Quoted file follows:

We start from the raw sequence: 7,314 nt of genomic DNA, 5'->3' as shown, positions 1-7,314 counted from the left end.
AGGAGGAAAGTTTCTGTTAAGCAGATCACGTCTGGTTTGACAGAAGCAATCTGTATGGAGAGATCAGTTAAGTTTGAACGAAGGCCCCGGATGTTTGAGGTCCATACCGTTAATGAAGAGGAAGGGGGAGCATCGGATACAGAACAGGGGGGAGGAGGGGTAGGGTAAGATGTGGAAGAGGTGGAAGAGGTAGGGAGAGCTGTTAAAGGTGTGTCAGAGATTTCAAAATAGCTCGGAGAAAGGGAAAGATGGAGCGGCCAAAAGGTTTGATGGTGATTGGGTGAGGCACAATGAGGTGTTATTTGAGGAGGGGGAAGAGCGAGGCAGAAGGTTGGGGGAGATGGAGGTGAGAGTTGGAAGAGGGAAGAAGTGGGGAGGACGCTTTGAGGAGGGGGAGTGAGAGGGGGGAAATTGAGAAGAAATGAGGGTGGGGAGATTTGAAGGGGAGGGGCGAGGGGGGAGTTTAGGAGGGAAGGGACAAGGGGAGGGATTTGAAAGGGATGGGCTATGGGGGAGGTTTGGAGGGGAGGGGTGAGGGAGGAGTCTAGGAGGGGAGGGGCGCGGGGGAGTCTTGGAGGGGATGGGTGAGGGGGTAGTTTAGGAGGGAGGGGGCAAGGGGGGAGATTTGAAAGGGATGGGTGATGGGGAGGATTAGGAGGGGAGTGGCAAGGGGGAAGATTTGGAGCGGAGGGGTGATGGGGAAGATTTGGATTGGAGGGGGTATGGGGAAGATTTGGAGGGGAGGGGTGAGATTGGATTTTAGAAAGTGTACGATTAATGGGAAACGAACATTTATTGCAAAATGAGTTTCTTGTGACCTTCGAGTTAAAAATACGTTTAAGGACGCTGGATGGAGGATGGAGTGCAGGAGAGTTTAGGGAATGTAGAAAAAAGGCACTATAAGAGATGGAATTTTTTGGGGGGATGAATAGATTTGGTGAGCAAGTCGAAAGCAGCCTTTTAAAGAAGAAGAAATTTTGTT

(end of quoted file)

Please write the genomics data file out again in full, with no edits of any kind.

We start from the raw sequence: 7,314 nt of genomic DNA, 5'->3' as shown, positions 1-7,314 counted from the left end.
AGGAGGAAAGTTTCTGTTAAGCAGATCACGTCTGGTTTGACAGAAGCAATCTGTATGGAGAGATCAGTTAAGTTTGAACGAAGGCCCCGGATGTTTGAGGTCCATACCGTTAATGAAGAGGAAGGGGGAGCATCGGATACAGAACAGGGGGGAGGAGGGGTAGGGTAAGATGTGGAAGAGGTGGAAGAGGTAGGGAGAGCTGTTAAAGGTGTGTCAGAGATTTCAAAATAGCTCGGAGAAAGGGAAAGATGGAGCGGCCAAAAGGTTTGATGGTGATTGGGTGAGGCACAATGAGGTGTTATTTGAGGAGGGGGAAGAGCGAGGCAGAAGGTTGGGGGAGATGGAGGTGAGAGTTGGAAGAGGGAAGAAGTGGGGAGGACGCTTTGAGGAGGGGGAGTGAGAGGGGGGAAATTGAGAAGAAATGAGGGTGGGGAGATTTGAAGGGGAGGGGCGAGGGGGGAGTTTAGGAGGGAAGGGACAAGGGGAGGGATTTGAAAGGGATGGGCTATGGGGGAGGTTTGGAGGGGAGGGGTGAGGGAGGAGTCTAGGAGGGGAGGGGCGCGGGGGAGTCTTGGAGGGGATGGGTGAGGGGGTAGTTTAGGAGGGAGGGGGCAAGGGGGGAGATTTGAAAGGGATGGGTGATGGGGAGGATTAGGAGGGGAGTGGCAAGGGGGAAGATTTGGAGCGGAGGGGTGATGGGGAAGATTTGGATTGGAGGGGGTATGGGGAAGATTTGGAGGGGAGGGGTGAGATTGGATTTTAGAAAGTGTACGATTAATGGGAAACGAACATTTATTGCAAAATGAGTTTCTTGTGACCTTCGAGTTAAAAATACGTTTAAGGACGCTGGATGGAGGATGGAGTGCAGGAGAGTTTAGGGAATGTAGAAAAAAGGCACTATAAGAGATGGAATTTTTTGGGGGGATGAATAGATTTGGTGAGCAAGTCGAAAGCAGCCTTTTAAAGAAGAAGAAATTTTGTT